G7 foreign ministers call on China to ‘respect human rights’ in muted censure

Democratic nations issue understated declaration amid concerns stronger language could prompt retaliation from Beijing

Kim Sengupta
Diplomatic Editor
Wednesday 05 May 2021 23:47
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Representatives pose for a photo ahead of the G7 Foreign and Development Ministers meeting
Representatives pose for a photo ahead of the G7 Foreign and Development Ministers meeting

The G7 group of democratic states ended its foreign ministers summit in London calling on China to “respect human rights and fundamental freedoms”, but drawing back from any decisive action if that fails to take place. 

Economic considerations, as well as apprehension that even strong language could trigger retaliation by Beijing, led to some member states of the Group successfully limiting the scope of censure. 

One of the key points of the summit had been a projected alliance of democracies to counter autocratic regimes with China and Russia seen as the main adversaries. But a number of European states are said to have refused calls for a more robust stance by the US, 

Support for Taiwan, a country facing aggressive Chinese military exercises and threats of invasion, was also muted. The G7said it supported Taiwan’s participation in World Health Organisation (WHO) forums and the World Health Assembly, but there was no criticism of Beijing’s actions.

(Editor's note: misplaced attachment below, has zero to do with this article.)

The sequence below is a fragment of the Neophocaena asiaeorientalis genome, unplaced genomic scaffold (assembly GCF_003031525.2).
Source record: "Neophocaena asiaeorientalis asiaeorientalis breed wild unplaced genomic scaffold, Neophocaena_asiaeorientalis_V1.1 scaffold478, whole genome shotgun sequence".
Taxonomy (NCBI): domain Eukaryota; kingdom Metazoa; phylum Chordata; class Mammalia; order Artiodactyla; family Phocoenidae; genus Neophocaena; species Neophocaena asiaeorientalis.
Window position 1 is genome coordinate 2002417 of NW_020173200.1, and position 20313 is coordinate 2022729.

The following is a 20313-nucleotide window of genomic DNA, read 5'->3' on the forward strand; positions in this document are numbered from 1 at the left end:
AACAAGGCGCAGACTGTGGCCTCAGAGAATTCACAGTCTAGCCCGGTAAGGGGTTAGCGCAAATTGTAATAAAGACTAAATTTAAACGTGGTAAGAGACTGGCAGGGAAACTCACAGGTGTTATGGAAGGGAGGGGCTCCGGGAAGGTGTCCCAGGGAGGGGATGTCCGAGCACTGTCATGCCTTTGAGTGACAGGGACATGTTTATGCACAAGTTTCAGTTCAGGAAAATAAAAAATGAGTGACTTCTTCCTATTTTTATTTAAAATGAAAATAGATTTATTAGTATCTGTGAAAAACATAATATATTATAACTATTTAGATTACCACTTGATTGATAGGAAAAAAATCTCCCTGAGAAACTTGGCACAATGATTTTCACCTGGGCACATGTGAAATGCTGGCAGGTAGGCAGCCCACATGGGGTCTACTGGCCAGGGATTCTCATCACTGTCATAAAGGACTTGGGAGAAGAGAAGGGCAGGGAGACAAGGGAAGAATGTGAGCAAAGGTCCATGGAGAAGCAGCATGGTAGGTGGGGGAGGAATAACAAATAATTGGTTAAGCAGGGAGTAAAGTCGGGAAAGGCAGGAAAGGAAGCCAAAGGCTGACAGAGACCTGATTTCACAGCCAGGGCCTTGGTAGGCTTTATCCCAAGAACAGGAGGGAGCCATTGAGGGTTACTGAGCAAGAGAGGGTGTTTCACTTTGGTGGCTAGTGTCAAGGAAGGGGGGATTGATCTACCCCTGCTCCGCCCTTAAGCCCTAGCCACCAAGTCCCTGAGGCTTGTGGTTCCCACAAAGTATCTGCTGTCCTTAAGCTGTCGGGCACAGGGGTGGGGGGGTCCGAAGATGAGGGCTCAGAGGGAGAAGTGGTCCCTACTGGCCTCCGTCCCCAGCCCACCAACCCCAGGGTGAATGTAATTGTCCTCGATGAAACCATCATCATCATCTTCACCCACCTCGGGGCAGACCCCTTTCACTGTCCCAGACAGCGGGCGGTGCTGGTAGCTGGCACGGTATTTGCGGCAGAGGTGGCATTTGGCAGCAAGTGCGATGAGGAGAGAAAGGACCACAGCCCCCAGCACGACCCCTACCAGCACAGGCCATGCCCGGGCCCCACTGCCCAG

The Group did, however, condemn the Chinese government for “human rights violations” in Xinjiang and Tibet as well as China’s pursuit of an expansionist strategy through “arbitrary, coercive economic policies”. 

The Chinese government has been accused of promoting debt dependency in the developing world through its ‘belt and road’ construction scheme, taking over territories at times when the borrowing countries fail to pay back loans. 

Foreign Secretary Dominic Raab said: "I think China is more likely to need to, rather than react in anger, it is more likely going to need to take a look in the mirror and understand that it needs to take into account this growing body of opinion, that thinks these basic international rules have got to be adhered to." 

The UK, as the host, had invited Japan, India, Australia and South Korea, all countries involved in varying degrees of confrontation with China, to take part in the summit. 

In the event the Indian foreign minister, Subrahmanyam Jaishankar had to participated virtually after coming into contact with the suspected cases of covid in his country’s delegation, although he has not tested positive himself. 

A number of those taking part spoke of how refreshing this summit had been after the acrimony and unpleasantness introduced in previous years by Donald Trump. There was also widespread approval of Britain’s decision to hold an ‘in person’ conference rather than a virtual one. 

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